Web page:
JOE BIDEN, (D) PRESIDENTIAL NOMINEE:  If we do not find an answer to Alzheimer's within the next 19 years, every single solitary bed that exists the United States of America now will be occupied by an Alzheimer's patient.


INGRAHAM:  OK, The Alzheimer's -- what happened there?

ARROYO:  The Alzheimer's Foundation projects 11 million people to be stricken with Alzheimer's dementia in 20 years. Are there only 11 million beds in the United States? There are nearly 5 million hotel rooms, OK.

And why is the president responsible for doing what scientists and researchers can't? This is the problem with politicizing a disease, making it a campaign issue, which we have seen over and over again in this campaign, certainly from the Biden side of things.

INGRAHAM:  It always falls flat, Raymond. And when Trump runs an ad, quoting Dr. Fauci, accurately, I might add, in saluting the administration's handling of COVID, Biden rushes in to defend his surrogate Fauci.


JOE BIDEN, (D) PRESIDENTIAL NOMINEE:  He's running a national ad quoting Dr. Fauci out of context. Even after Fauci said that he didn't say that about the president, the Trump ad campaign said they were going to continue to use the ad knowing, knowing it was a lie. Can any of you ever remember anything like that in a presidential campaign with a mainstream candidate?


ARROYO:  Laura, can you ever remember a mainstream candidate lying in a presidential campaign about, say, his background or his son Hunter promising access to his V.P. dad?


JOE BIDEN, (D) PRESIDENTIAL NOMINEE:  I don't know what he was doing. I know he was on the board. I found out he was on the board after he was on the board, and that was it.

It's not a conflict of interest. There's been no indication of any conflict of interest from Ukraine or anywhere else, period.

I am a hard coal miner, anthracite coal, Scranton, Pennsylvania.

HBCUs -- I got started out of an HBCU, Delaware State.


ARROYO:  For the record, Laura, Biden was never a coal miner. He never attended a Historically Black University, Delaware State or otherwise. And once "The New York Post" released those emails from Hunter Biden showing that Joe Biden met with Ukrainian energy officials before lobbying to fire that Ukrainian prosecutor, Biden today shut down coverage and public events, announcing a lid before 10:00 a.m. This man has more lids than Tupperware, Laura. I've never seen anything like it.

INGRAHAM:  That's good. That's good.

It might be hard for people to understand the whole grift thing, but let's just say grift, OK. The Biden family and gripped. Before we go -- before we go, Raymond, you have a picture book out.

ARROYO:  I do indeed. It's called "The Spider who Saved Christmas." It's coming out tomorrow.

INGRAHAM:  Where did it come from? Where did it come from? That's an interesting title.

ARROYO:  Remnants of this title are all around us every Christmas, Laura.

It's the tinsel we see in trees. That's the homage, if you will, the remnant of this story. But somehow we have forgotten the story itself. It's an old legend that goes back centuries. It's about a spider who encounters Mary and Joseph and the Baby Jesus in the middle of the Christmas story.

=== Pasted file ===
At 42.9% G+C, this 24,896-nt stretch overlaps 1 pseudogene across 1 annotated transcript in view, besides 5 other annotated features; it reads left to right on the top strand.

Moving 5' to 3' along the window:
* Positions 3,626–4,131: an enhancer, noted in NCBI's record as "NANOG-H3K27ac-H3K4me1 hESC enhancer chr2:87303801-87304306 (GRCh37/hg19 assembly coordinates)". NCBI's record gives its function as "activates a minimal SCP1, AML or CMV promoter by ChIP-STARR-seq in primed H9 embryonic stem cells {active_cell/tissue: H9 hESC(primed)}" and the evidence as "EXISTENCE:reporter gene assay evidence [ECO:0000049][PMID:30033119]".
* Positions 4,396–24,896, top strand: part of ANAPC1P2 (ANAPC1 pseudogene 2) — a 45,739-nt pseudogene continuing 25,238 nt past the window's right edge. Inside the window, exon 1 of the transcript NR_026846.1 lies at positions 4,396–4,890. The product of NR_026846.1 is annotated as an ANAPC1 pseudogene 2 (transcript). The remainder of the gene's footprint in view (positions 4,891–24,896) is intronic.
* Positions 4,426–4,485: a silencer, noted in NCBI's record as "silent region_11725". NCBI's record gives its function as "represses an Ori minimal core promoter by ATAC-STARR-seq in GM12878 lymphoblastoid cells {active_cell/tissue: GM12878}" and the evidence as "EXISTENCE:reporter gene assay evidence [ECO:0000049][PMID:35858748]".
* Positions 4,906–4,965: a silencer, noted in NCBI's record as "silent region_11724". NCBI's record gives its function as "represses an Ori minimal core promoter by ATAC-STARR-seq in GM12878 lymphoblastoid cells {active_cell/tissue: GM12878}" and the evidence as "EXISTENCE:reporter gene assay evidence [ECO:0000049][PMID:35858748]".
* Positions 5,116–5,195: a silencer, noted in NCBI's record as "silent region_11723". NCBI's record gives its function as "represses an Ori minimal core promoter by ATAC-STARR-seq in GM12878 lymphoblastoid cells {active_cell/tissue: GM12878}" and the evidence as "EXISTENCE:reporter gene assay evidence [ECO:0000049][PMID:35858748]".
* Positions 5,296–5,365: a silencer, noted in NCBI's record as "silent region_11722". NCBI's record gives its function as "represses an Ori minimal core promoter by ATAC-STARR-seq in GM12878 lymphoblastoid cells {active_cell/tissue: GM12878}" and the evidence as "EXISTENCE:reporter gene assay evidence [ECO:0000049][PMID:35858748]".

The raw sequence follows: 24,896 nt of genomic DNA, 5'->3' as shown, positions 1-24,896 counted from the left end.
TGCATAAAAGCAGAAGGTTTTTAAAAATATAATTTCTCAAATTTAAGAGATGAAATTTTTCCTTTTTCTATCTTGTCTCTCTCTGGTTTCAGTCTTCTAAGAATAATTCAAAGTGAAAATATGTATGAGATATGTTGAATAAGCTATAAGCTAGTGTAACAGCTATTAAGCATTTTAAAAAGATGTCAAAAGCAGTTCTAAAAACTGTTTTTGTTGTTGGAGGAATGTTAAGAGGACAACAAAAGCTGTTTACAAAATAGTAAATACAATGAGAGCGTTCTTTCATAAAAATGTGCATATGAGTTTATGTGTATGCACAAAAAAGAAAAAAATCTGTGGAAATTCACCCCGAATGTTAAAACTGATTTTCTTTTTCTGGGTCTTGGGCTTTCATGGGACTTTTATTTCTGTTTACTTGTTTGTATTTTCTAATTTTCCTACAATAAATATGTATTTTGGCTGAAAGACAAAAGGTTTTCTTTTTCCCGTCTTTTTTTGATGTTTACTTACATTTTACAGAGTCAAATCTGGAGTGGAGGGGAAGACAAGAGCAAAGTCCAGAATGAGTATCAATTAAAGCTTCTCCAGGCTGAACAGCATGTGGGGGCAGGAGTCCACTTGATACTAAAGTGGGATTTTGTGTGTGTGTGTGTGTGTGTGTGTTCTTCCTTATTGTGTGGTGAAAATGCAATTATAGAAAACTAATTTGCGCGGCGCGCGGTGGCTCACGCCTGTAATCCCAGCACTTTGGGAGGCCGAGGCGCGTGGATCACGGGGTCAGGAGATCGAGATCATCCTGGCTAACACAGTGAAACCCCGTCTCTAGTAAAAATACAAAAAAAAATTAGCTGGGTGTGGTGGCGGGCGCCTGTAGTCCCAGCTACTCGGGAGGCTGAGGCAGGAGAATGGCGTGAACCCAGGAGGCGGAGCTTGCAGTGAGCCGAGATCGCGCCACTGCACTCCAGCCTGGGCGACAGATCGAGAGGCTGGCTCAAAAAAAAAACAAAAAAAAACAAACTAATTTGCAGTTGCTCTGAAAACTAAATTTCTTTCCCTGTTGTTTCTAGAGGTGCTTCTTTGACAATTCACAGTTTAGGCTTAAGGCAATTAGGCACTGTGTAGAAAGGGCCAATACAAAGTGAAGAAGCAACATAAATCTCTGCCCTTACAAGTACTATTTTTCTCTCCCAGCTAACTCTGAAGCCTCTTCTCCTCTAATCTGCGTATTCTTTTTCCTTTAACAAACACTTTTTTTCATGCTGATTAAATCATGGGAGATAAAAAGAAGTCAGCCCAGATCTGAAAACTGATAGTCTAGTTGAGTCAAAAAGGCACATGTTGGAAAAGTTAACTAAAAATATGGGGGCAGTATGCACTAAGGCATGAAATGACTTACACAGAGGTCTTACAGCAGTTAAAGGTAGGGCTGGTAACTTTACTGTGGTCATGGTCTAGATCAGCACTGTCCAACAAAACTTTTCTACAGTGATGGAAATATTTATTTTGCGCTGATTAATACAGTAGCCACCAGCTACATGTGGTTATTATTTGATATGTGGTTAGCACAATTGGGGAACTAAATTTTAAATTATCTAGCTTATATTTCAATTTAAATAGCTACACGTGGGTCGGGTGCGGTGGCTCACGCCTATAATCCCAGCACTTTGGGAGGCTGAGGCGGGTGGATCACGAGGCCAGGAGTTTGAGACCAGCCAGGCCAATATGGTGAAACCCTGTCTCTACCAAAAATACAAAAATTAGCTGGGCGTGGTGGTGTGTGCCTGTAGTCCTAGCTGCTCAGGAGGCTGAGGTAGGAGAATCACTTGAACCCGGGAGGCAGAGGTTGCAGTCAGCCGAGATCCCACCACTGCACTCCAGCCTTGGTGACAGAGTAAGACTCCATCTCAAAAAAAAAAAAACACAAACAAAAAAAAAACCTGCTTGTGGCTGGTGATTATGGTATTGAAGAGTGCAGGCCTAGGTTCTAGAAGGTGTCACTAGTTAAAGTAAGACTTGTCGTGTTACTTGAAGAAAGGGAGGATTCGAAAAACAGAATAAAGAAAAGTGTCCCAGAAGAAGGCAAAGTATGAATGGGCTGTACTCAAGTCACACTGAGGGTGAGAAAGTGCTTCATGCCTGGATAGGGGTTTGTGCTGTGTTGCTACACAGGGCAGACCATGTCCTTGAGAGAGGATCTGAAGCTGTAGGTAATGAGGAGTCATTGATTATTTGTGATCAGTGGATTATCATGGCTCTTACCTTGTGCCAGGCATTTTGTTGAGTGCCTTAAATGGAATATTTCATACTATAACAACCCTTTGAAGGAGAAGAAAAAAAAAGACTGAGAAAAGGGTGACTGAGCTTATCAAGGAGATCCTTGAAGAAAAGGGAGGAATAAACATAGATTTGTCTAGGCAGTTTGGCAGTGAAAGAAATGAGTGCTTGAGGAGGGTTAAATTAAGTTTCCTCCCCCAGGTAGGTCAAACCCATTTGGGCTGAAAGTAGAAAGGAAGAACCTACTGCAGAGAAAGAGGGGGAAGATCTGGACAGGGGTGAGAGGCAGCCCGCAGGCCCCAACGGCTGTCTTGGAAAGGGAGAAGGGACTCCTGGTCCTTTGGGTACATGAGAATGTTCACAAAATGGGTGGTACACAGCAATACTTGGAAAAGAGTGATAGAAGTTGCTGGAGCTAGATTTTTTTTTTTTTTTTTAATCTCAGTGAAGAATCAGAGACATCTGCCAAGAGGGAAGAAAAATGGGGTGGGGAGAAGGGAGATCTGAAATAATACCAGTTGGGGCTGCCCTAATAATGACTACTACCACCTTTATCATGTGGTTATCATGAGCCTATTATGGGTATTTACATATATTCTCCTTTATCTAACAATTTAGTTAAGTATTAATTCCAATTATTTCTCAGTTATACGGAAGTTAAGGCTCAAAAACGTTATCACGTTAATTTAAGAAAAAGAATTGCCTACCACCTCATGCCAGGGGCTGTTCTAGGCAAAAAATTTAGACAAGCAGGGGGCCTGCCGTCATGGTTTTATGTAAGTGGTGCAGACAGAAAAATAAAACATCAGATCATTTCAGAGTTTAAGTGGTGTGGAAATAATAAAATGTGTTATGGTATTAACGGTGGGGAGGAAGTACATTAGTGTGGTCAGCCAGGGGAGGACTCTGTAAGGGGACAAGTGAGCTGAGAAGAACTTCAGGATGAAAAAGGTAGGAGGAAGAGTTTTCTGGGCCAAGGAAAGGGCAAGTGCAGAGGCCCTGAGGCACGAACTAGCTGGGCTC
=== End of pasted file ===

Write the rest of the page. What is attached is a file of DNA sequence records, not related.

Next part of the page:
And I thought it's uplifting for families. It also teaches us that you can find hope in even the darkest places. And sometimes that hope comes from very common things and even frightening things at times.

So kids have loved it. It's a great conversation starter at the holidays.

And I think people are going to love it.

INGRAHAM:  We haven't even had Halloween, and it's already Christmas. We're already pushing the Christmas books.

ARROYO:  Well, we've got to mention it. It's out there.

INGRAHAM:  I'm afraid of spiders, as Raymond know, because he will always say there's a spider on you, and I scream. So I'm terrified of spiders, but the book is fabulous. Of course, I've already read it. The book is fabulous. Raymond, congrats. And you can get to Amazon, Barnes & Noble, wherever books are sold.

And still ahead, what do the Democrats focus? Race, of course, during the Barrett hearing. And what does it tell us about the future of the Democrat Party? Candace Owens is here. You're kidding me. Who better to get reaction on that? Next.


INGRAHAM:  When they weren't fearmongering over COVID, Senate Dems were trying to pelt Judge Amy Coney Barrett with loaded racial questions.


SEN. KAMALA HARRIS, (D-CA) VICE PRESIDENTIAL CANDIDATE:  Voting discrimination still exists. No one doubts that. Do you agree with that statement?

SEN. MAZIE HIRONO, (D-HI) SENATE JUDICIARY COMMITTEE:  Do you believe, Judge Barrett, that voter suppression or discrimination in voting currently exist?

SEN. DICK DURBIN, (D-IL) SENATE JUDICIARY COMMITTEE:  Does the president have the authority to unilaterally deny the right to vote to any person based on their race?


INGRAHAM:  Georgetown should ask Dick Durbin for his law degree back.

Senator Booker leveled perhaps the most disgusting of all charges.


SEN. CORY BOOKER, (D-NJ) PRESIDENTIAL CANDIDATE:  I hope you understand my heart when I look at a justice who, it seems that the fixes is in, is going to serve on the Supreme Court and hasn't taken steps to understand the pervasiveness, the facts, the truth about cases of race that are going to come before you.


INGRAHAM:  And the winner for best male actor in a continuing drama goes to Spartacus.

Joining me now, Candace Owens, Blexit movement founder, author of "Blackout." Candace, I just want you to react to Spartacus, because he was trying to conjure up all this emotion. I think he's a frustrated thespian.